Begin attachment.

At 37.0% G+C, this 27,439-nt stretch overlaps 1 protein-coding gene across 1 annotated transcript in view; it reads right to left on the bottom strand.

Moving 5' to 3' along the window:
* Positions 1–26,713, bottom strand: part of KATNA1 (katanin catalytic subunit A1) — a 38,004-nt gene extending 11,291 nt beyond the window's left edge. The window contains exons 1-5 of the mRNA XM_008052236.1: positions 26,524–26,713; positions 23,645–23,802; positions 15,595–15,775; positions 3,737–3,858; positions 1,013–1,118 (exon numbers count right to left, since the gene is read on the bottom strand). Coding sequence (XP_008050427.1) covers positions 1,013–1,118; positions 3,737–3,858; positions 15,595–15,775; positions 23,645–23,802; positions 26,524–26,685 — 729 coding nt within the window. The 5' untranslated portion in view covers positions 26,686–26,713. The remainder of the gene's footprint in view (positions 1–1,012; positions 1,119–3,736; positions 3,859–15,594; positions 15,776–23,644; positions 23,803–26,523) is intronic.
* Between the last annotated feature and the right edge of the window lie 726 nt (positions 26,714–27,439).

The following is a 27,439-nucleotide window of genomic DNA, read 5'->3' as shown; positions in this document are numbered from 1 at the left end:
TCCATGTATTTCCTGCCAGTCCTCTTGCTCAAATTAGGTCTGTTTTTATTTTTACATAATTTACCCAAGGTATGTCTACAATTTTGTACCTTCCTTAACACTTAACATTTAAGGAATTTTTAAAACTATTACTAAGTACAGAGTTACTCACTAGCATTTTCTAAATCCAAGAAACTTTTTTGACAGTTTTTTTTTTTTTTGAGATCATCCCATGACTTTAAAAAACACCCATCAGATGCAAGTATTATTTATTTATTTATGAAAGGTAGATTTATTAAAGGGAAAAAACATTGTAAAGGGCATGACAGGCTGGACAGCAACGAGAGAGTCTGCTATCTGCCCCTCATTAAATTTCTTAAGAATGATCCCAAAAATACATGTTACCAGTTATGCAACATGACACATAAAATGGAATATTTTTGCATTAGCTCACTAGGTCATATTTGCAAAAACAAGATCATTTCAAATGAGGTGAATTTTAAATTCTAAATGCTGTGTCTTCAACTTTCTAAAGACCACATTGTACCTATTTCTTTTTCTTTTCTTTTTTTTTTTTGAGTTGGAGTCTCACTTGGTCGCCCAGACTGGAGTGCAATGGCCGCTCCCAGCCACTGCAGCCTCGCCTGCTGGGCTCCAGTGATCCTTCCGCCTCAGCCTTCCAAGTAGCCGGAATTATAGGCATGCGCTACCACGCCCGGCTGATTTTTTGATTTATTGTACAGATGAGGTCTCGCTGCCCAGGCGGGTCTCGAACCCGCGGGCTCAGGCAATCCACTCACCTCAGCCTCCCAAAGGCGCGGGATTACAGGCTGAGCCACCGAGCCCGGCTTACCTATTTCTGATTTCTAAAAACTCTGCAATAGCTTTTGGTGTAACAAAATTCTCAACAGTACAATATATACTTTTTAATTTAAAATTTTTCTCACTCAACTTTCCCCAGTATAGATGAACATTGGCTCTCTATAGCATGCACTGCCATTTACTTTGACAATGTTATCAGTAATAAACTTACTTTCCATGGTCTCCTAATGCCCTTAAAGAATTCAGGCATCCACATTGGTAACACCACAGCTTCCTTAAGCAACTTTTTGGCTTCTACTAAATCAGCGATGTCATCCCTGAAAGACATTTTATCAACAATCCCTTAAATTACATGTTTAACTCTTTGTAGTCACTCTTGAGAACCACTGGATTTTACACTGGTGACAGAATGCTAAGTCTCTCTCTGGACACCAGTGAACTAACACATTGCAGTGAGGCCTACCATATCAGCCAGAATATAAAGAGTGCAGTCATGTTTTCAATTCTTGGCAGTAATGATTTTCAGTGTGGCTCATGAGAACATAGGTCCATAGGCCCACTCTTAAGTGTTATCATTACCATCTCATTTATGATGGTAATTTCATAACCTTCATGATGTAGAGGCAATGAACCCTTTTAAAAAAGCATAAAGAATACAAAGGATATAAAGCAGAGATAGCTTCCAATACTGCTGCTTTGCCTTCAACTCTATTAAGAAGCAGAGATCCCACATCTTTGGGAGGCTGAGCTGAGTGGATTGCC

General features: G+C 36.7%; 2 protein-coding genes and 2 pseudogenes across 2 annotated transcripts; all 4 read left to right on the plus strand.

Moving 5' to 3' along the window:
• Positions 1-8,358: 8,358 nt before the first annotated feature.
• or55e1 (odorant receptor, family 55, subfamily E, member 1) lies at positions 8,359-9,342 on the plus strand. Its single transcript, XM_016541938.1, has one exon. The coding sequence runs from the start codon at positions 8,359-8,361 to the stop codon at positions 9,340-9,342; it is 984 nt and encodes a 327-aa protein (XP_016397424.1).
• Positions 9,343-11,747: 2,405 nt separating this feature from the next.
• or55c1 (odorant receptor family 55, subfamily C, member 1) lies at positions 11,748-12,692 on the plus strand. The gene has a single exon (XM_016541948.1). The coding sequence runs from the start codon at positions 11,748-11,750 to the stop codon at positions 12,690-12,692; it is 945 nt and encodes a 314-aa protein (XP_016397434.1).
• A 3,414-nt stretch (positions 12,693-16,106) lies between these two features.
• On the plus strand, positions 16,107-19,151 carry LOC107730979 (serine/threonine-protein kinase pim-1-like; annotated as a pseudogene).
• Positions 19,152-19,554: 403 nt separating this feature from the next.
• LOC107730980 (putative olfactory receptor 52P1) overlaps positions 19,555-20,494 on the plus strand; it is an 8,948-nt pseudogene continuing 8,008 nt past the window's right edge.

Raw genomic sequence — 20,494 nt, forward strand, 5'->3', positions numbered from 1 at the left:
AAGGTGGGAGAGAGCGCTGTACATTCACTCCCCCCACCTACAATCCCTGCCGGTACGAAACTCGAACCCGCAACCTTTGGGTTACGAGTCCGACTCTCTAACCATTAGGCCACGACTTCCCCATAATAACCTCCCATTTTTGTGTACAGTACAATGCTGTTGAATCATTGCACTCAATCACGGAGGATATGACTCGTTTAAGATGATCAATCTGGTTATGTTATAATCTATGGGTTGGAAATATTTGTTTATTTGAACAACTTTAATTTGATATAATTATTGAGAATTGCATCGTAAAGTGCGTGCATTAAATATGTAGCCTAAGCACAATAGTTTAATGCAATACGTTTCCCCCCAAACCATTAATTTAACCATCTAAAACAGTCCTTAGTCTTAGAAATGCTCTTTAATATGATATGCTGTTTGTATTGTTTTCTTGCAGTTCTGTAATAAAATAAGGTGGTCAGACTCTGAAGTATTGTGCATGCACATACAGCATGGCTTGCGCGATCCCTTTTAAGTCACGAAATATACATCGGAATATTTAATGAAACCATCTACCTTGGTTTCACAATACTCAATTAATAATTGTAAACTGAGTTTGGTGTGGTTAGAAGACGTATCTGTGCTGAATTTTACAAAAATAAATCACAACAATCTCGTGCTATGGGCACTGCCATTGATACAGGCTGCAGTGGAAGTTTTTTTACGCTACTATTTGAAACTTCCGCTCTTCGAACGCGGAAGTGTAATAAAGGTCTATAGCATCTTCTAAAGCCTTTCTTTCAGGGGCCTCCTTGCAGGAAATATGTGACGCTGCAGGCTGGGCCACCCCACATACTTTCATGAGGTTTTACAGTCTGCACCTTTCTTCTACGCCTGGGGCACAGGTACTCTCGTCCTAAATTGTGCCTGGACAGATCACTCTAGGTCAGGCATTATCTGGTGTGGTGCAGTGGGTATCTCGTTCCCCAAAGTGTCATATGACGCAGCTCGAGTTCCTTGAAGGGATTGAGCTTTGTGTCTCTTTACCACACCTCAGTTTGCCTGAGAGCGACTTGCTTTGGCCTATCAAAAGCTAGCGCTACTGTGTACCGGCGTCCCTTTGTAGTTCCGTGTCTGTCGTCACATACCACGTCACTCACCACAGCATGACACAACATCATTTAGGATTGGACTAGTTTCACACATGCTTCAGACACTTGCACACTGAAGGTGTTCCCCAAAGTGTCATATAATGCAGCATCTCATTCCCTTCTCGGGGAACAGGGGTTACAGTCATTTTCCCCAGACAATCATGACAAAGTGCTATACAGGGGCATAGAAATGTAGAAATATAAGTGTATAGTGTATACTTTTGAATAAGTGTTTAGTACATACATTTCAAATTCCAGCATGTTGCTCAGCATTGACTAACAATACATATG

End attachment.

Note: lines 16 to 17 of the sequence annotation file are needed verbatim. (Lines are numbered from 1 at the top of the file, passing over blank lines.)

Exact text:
• LOC107730980 (putative olfactory receptor 52P1) overlaps positions 19,555-20,494 on the plus strand; it is an 8,948-nt pseudogene continuing 8,008 nt past the window's right edge.

Raw genomic sequence — 20,494 nt, forward strand, 5'->3', positions numbered from 1 at the left: